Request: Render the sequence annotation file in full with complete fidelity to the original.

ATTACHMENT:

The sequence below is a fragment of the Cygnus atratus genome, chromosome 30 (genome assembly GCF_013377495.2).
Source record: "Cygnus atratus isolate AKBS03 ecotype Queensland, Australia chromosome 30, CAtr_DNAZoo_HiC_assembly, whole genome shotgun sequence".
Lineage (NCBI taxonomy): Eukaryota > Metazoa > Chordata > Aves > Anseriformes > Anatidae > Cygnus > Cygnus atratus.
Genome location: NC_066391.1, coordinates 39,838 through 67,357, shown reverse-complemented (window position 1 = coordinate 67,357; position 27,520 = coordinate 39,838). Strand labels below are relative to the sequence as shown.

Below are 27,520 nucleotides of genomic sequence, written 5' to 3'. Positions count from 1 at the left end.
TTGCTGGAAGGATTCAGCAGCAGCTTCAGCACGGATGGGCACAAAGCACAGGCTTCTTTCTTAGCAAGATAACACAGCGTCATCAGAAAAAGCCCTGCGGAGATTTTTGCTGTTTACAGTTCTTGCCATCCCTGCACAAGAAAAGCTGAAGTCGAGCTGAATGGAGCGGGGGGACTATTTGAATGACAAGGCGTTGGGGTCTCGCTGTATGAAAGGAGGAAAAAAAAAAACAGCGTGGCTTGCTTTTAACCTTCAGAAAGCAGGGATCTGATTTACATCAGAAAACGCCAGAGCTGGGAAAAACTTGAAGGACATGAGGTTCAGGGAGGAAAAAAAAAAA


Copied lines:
The sequence below is a fragment of the Cygnus atratus genome, chromosome 30 (genome assembly GCF_013377495.2).
Source record: "Cygnus atratus isolate AKBS03 ecotype Queensland, Australia chromosome 30, CAtr_DNAZoo_HiC_assembly, whole genome shotgun sequence".
Lineage (NCBI taxonomy): Eukaryota > Metazoa > Chordata > Aves > Anseriformes > Anatidae > Cygnus > Cygnus atratus.
Genome location: NC_066391.1, coordinates 39,838 through 67,357, shown reverse-complemented (window position 1 = coordinate 67,357; position 27,520 = coordinate 39,838). Strand labels below are relative to the sequence as shown.

Below are 27,520 nucleotides of genomic sequence, written 5' to 3'. Positions count from 1 at the left end.
TTGCTGGAAGGATTCAGCAGCAGCTTCAGCACGGATGGGCACAAAGCACAGGCTTCTTTCTTAGCAAGATAACACAGCGTCATCAGAAAAAGCCCTGCGGAGATTTTTGCTGTTTACAGTTCTTGCCATCCCTGCACAAGAAAAGCTGAAGTCGAGCTGAATGGAGCGGGGGGACTATTTGAATGACAAGGCGTTGGGGTCTCGCTGTATGAAAGGAGGAAAAAAAAAAACAGCGTGGCTTGCTTTTAACCTTCAGAAAGCAGGGATCTGATTTACATCAGAAAACGCCAGAGCTGGGAAAAACTTGAAGGACATGAGGTTCAGGGAGGAAAAAAAAAAA